OPINION: MILLS ON ... WINSTON FLETCHER’S LATEST BOOK

Does this ever happen to you? You’re at a social function chatting to some stranger. They ask you what you do, you explain and before you know it, they say: ’Wouldn’t Cornflakes be cheaper if Kellogg’s didn’t spend millions on ads?’ or, invariably in an aggressive tone of voice: ’Of course, all that advertising is wasted on me. It’s never made me buy anything.’

Does this ever happen to you? You’re at a social function chatting

to some stranger. They ask you what you do, you explain and before you

know it, they say: ’Wouldn’t Cornflakes be cheaper if Kellogg’s didn’t

spend millions on ads?’ or, invariably in an aggressive tone of voice:

’Of course, all that advertising is wasted on me. It’s never made me buy

anything.’



Do you a) look at your watch and walk away, b) find out what they do and

trash it, c) argue the toss, or d) offer to lend them a copy of Winston

Fletcher’s new book, Advertising Advertising, promising them that if

that doesn’t shut them up, nothing will?



Me, I always choose c) and advance with my opening gambit, pointing out

that 75 per cent of people in this country like advertising. If this

fails to impress, I attack on the flanks by reminding them that it pays

for or subsidises the media they consume. And if this isn’t enough I

offer to inspect the contents of their wardrobe, fridge or kitchen

cupboards where, I say, I know I will find evidence of the persuasive

power of brand advertising.



But no longer. In future I shall go straight to option d), whose central

theme is designed to show that advertising actually benefits the

consumer, and not just as a form of entertainment, visual or

otherwise.



As he almost always does, Fletcher has a point. Too often, when those of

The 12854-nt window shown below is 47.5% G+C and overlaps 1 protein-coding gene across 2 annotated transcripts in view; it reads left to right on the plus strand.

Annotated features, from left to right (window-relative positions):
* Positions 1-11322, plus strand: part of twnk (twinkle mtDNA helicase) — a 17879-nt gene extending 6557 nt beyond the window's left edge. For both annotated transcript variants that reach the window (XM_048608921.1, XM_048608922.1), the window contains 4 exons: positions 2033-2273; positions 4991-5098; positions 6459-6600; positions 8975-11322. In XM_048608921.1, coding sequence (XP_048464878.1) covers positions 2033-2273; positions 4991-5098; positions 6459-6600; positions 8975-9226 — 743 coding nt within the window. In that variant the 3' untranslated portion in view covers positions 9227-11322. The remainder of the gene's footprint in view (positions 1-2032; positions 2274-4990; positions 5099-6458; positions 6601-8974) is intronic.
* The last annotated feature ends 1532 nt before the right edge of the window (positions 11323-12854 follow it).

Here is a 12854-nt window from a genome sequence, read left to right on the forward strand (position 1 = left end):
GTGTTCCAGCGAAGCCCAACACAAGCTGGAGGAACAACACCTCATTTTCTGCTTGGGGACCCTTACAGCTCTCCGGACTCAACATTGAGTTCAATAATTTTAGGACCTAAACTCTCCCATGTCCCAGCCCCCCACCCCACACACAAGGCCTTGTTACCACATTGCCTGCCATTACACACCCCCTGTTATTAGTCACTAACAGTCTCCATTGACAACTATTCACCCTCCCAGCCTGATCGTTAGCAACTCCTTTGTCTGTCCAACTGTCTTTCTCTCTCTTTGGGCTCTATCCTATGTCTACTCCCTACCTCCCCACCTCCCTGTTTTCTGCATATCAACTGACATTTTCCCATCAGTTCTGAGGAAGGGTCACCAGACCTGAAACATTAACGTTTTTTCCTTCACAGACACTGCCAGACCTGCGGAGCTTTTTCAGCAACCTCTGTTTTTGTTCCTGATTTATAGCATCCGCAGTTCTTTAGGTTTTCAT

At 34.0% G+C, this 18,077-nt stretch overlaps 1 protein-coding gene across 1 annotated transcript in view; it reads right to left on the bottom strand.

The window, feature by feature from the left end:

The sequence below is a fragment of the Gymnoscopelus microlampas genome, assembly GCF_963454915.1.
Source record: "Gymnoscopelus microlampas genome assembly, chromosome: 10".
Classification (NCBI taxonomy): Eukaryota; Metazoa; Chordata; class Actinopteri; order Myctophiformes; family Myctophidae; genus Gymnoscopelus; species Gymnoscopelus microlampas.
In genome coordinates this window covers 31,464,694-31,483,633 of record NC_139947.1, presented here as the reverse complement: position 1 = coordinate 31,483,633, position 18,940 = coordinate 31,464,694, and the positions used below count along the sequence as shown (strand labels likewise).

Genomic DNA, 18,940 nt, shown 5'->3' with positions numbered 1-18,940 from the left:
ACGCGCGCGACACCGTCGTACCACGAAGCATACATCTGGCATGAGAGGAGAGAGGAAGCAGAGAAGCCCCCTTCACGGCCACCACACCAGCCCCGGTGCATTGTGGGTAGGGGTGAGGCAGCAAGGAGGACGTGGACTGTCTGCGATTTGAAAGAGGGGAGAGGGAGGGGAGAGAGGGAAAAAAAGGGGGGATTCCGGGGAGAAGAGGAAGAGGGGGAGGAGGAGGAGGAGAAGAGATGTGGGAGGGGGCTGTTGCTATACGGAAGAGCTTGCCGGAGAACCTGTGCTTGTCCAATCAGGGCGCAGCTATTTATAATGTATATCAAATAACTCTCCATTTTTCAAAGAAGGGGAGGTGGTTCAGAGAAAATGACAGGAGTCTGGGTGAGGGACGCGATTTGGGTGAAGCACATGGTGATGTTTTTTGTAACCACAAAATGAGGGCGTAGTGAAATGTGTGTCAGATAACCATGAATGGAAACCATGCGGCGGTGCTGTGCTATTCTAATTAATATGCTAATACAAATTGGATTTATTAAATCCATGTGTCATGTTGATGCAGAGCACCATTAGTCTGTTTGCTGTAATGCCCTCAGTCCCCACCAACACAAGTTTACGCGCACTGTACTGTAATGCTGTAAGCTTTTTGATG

us inside the business think about advertising, we think about it from

the narrower perspective of the media owner or the brand owner or even,

dare I say it, the agency. Hence, to the wider public, we can often

sound like apologists for something which, we suspect, we force on

consumers. Fletcher’s premise, however, is that advertising benefits

society as a whole - in other words, while it clearly works for

advertisers and media owners, its function as a medium of information

and instrument of choice also makes it invaluable to consumers - even if

they don’t think of it that way. Moreover, in the way that it enhances

our enjoyment of products (however illusory), it adds to human

pleasure.



For an industry that too often finds itself on the back foot, this book

is an important reminder of its role.



Fletcher’s book is not perfect, although it is not nearly as bad as

implied by a bitchy review in The Independent by Stephen Bayley (a man

who is increasingly the Loyd Grossman of design and advertising

punditry).



If advertising is good for us, why, as a Lowe Howard-Spink research

project shows, is the proportion of people who actively avoid ads

increasing?



This seems to be the central challenge the industry faces, yet Fletcher

doesn’t even acknowledge it.



Next, if advertising is good for consumers, we must assume that it also

works. Again, however, Fletcher neglects to address a central issue,

namely why clients increasingly question its efficacy.



Last, the book could have done with stricter editing. Fletcher is

allowed to wander down too many alleys which, while fun, make the book

twice as long as it need be.



Advertising Advertising is published by Profile Books, priced pounds

16.99.



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